New Delhi, Jan 13,2024: India has requested the US to restore its status under the Generalized System of Preferences (GSP) program which was scrapped by the former Donald Trump administration in 2019.
The issue came up at the India-US Trade Policy Forum (TPF) meeting here co-chaired by Union Minister of Commerce and Industry Piyush Goyal and US Trade Representative, Ambassador Katherine Tai.
“Commerce Minister Goyal reiterated India’s interest in restoration of its beneficiary status under the Generalized System of Preferences program. Ambassador Tai noted that this could be considered, as warranted, in relation to the eligibility criteria determined by the US Congress,” a joint statement issued on Friday night after the meeting said.
India was the largest beneficiary of the GSP status in 2017, with $5.7 billion worth of goods being exported duty-free to the US.
About 1,900 products such as engineering goods, chemicals and textiles were allowed to enter the US without an duty being levied on them.
The Ministers also noted that the movement of professional and skilled workers, students, investors and business visitors between the countries contributes immensely to enhancing the bilateral economic and technological partnership.
Minister Goyal highlighted challenges being faced by business visitors from India due to visa processing time periods and requested the United States to augment processing, the joint statement said.
They also identified certain areas, including critical minerals, customs and trade facilitation, supply chains, and trade in high tech products, in which the US and India will develop an ambitious and forward looking roadmap for enhanced cooperation in order to achieve economically meaningful outcomes.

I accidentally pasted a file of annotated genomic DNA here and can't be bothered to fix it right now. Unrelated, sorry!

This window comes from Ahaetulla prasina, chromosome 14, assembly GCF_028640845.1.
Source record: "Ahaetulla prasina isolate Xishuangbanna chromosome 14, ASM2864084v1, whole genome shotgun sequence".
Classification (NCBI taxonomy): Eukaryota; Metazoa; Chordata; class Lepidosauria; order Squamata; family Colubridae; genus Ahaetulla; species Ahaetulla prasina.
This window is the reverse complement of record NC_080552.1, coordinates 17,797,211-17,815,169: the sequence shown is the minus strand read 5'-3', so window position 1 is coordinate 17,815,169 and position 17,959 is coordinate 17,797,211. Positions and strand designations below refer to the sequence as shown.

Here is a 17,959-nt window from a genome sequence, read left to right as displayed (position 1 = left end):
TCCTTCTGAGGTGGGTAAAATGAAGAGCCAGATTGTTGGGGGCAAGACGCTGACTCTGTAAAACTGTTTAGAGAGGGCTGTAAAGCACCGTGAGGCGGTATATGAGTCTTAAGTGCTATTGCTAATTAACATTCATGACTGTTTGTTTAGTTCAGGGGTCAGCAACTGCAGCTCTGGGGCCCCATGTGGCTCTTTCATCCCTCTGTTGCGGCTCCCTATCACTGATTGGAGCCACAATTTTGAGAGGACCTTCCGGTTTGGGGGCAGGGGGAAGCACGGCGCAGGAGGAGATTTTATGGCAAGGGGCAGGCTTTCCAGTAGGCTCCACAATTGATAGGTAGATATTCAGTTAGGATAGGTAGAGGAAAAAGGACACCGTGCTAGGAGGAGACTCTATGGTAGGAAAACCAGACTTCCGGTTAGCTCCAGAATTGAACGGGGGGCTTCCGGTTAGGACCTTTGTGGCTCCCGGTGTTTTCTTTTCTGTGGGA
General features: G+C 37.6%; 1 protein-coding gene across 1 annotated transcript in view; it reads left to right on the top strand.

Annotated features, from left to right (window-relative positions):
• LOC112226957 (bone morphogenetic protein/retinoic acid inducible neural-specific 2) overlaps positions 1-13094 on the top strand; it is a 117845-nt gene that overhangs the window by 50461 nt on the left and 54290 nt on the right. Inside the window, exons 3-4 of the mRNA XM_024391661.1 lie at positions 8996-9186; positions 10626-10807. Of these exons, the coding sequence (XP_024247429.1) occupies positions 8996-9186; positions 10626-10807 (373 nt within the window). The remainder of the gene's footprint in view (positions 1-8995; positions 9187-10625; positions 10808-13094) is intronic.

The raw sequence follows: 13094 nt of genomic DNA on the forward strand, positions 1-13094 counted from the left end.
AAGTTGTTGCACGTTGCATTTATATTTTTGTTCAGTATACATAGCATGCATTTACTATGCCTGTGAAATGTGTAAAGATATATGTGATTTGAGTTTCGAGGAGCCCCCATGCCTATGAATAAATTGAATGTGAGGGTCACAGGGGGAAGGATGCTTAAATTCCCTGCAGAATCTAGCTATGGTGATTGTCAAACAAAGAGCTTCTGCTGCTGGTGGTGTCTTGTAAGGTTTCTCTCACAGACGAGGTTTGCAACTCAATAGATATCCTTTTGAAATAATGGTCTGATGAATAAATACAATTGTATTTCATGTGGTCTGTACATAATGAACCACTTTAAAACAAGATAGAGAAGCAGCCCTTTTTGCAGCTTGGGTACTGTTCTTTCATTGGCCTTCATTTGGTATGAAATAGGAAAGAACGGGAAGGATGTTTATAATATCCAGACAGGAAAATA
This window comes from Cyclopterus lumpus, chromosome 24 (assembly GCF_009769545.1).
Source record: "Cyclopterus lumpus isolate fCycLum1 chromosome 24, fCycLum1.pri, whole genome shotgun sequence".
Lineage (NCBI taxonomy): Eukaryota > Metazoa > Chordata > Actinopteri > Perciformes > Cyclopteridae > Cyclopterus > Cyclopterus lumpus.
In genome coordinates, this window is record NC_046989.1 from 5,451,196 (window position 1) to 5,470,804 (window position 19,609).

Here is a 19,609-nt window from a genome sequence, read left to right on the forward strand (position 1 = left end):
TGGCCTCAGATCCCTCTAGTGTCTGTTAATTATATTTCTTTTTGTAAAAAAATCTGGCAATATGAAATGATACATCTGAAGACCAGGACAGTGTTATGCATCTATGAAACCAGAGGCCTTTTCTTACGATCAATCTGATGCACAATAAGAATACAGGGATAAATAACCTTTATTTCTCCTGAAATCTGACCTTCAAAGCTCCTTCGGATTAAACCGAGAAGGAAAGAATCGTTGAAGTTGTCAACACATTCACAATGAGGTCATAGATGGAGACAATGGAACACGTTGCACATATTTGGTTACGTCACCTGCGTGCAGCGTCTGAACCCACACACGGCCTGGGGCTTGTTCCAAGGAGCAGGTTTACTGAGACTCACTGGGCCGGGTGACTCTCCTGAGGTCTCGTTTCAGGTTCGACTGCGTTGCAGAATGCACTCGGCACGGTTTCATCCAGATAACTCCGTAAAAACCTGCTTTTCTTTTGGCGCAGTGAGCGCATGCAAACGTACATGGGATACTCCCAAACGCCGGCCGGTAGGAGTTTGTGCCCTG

The Ministers committed to pursue these efforts with a view to establish the foundation to launch future joint initiatives.
They also emphasised their mutual interest in furthering public health discussions to ensure safe and effective medical products.
India emphasised the need to increase the number of inspections by the US Food and Drug Administration (FDA) in India to facilitate trade and continue to reduce the backlog.
The US appreciated India’s remarks, noting that the FDA has increased staffing to increase pharmaceutical inspections conducted by the agency.
They two ministers also welcomed the strong momentum in India-US bilateral trade in goods and services, which continued to rise and likely surpassed $200 billion in calendar year 2023 despite a challenging global trade environment.
They acknowledged that considering the size of their economies, significant potential remains unrealized and expressed their mutual desire to further enhance engagement with the goal of continuing to increase and diversify bilateral trade.
The Ministers reiterated their commitment to ensure that technical regulations, such as Quality Control Orders, do not create unnecessary barriers to trade by providing sufficient opportunities for stakeholder consultations and ensuring that relevant domestic standards align with international standards to the extent feasible.
The US welcomed India’s efforts to modernize its patent system and registration processes across its IP offices, particularly through recently proposed amendments to the patent rules which aim towards streamlining compliance requirements and easing the process of patent filing and granting.